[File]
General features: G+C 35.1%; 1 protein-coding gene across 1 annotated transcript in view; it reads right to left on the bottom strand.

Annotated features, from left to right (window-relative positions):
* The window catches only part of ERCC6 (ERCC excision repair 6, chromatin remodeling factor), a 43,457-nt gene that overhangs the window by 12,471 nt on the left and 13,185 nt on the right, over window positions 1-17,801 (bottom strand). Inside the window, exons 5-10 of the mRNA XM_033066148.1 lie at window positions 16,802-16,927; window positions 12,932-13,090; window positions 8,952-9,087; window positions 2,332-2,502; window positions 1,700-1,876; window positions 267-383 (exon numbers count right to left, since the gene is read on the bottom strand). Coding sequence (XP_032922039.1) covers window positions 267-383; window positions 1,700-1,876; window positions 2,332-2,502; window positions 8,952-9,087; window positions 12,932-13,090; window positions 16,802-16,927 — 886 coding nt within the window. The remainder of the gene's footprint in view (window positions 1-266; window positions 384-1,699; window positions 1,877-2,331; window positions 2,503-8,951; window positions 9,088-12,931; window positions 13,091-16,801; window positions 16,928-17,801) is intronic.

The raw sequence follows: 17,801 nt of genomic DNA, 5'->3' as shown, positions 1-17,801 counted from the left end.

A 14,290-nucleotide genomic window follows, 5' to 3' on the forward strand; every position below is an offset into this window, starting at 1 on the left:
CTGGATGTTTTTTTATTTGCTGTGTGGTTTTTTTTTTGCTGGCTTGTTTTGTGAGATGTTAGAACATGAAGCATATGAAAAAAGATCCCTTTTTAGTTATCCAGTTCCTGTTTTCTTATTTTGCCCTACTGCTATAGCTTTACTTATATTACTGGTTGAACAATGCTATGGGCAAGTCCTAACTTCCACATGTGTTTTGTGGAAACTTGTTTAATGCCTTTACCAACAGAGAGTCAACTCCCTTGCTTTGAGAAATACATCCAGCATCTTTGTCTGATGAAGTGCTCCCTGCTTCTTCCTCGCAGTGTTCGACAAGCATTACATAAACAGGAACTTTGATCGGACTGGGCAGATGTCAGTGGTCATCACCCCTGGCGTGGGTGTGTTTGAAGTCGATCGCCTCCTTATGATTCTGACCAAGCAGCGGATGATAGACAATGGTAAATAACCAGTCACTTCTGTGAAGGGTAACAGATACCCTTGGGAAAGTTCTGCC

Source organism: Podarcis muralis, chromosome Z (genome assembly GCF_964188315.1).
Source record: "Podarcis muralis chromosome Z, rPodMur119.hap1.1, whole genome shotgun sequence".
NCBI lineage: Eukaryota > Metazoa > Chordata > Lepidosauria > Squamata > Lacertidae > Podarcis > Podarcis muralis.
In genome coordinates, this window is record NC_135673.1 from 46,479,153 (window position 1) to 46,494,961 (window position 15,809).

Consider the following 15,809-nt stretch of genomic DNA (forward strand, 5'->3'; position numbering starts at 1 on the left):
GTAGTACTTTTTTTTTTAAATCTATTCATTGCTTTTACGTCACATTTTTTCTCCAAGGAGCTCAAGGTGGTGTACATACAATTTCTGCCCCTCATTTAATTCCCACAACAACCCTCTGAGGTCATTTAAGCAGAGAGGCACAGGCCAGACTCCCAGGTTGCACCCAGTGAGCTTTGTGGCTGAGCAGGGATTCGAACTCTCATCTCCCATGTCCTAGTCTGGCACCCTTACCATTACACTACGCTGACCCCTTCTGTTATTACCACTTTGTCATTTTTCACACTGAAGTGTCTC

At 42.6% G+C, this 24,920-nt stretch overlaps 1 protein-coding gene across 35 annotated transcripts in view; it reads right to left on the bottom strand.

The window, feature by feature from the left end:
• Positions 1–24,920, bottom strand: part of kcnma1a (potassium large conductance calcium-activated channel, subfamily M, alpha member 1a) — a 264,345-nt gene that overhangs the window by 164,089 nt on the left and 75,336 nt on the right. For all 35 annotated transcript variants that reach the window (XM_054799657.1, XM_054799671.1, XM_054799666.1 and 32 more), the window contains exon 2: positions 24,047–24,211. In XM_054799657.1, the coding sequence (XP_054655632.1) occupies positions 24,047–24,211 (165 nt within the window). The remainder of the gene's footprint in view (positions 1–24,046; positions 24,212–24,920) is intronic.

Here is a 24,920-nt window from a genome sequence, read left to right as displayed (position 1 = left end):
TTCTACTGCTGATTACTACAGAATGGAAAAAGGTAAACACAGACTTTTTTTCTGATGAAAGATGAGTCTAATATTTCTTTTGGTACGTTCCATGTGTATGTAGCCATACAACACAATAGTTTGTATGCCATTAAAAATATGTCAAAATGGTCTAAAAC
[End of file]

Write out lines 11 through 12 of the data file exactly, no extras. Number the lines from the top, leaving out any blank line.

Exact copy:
Consider the following 15,809-nt stretch of genomic DNA (forward strand, 5'->3'; position numbering starts at 1 on the left):
GTAGTACTTTTTTTTTTAAATCTATTCATTGCTTTTACGTCACATTTTTTCTCCAAGGAGCTCAAGGTGGTGTACATACAATTTCTGCCCCTCATTTAATTCCCACAACAACCCTCTGAGGTCATTTAAGCAGAGAGGCACAGGCCAGACTCCCAGGTTGCACCCAGTGAGCTTTGTGGCTGAGCAGGGATTCGAACTCTCATCTCCCATGTCCTAGTCTGGCACCCTTACCATTACACTACGCTGACCCCTTCTGTTATTACCACTTTGTCATTTTTCACACTGAAGTGTCTC